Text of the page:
MILWAUKEE -- The Milwaukee Police Department revealed on Friday, June 7 a plaque to honor the life and legacy of fallen Officer Charles Irvine Jr.
Irvine died on June 7, 2018 while involved in a high-speed police pursuit. The squad he was in crashed near 76th and Silver Spring on the city's northwest side.
"Charles Irvine is going to be remembered as a person dedicated to public service. A young 23 years of his life -- and as I said before, all he wanted to do was be a police officer and serve his community -- and he died doing so," said Milwaukee Police Chief Alfonso Morales. "He died a hero."
Irvine was an officer at MPD's District 4. He was the first of three officers to die in eight months.
"I think there are times when people forget how dangerous the job of police officer can be and is," said Milwaukee Mayor Tom Barrett. "It was touching for me to see the family members, the officers, who, in essence, were Officer Irvine's work family, gathering around that plaque. It demonstrates the love that he had in his life, how many people loved him, respected him and were there to support him."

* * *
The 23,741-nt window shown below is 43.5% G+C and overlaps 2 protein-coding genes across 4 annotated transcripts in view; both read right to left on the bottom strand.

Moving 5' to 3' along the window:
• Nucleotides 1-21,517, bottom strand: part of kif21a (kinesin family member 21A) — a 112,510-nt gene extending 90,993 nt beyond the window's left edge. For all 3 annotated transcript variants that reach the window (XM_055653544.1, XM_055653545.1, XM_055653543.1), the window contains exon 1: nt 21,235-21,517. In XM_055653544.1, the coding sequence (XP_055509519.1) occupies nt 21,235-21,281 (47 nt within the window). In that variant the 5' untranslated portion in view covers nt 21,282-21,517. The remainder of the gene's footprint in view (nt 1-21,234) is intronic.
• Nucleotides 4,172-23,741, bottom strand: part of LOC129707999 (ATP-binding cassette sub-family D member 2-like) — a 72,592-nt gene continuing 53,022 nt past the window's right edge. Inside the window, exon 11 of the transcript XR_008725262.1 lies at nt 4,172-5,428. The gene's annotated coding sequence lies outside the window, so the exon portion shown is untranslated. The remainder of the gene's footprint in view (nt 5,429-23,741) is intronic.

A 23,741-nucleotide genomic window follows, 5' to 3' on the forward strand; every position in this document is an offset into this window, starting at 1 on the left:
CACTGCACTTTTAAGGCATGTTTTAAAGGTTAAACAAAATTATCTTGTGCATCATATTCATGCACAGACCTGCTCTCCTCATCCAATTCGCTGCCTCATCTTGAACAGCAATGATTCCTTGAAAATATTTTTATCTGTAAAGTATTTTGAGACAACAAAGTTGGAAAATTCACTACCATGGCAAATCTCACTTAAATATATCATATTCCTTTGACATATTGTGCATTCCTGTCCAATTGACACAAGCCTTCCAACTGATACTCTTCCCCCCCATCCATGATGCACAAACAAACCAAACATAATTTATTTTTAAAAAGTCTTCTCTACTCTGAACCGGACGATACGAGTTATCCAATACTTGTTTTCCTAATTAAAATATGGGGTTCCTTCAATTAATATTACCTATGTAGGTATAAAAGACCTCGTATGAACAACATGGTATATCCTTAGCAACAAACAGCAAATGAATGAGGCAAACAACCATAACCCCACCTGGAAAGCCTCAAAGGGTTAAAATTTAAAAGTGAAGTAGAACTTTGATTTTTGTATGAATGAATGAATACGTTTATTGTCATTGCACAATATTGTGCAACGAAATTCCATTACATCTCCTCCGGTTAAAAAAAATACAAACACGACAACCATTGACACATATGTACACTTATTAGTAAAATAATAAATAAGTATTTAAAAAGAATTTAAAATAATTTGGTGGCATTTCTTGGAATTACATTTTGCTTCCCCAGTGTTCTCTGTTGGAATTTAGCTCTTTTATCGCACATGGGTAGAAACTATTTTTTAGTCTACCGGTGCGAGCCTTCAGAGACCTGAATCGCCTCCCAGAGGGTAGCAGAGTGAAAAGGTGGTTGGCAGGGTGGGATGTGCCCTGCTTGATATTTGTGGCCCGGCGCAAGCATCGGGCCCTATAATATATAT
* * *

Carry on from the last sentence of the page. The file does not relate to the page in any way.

"When the news broke about Officer Irvine's death, I remember seeing a story of a young man who lives nearby, and that young man mentioned, when Officer Irvine passed away, he had lost his best friend," said Alderman Cavalier Johnson. "He took the time to befriend a young man from this community. That tells you the caliber of the man, the caliber of the officer, and the caliber of servant that Office Irvine was."
"My son's an officer with the 4th District, and I felt it was important to be here today," said Ray Leidy, parent of an MPD officer.
"This spot will forever be a reminder for us at District # 4 to continue and honor his legacy and what he meant in policing and to us," said Capt. Heather Wurth, Milwaukee Police Department.
"I want the officers of police District 4 and the members of the community here today to know that we have your back. We are with you 100% and we want to make sure this city never forgets the legacy of Charles Irvine," Ald. Johnson said.
Irvine's name was recently read aloud in Washington, D.C., as part of National Police Week. His name, written in stone, joined thousands of others who have died in the line of duty.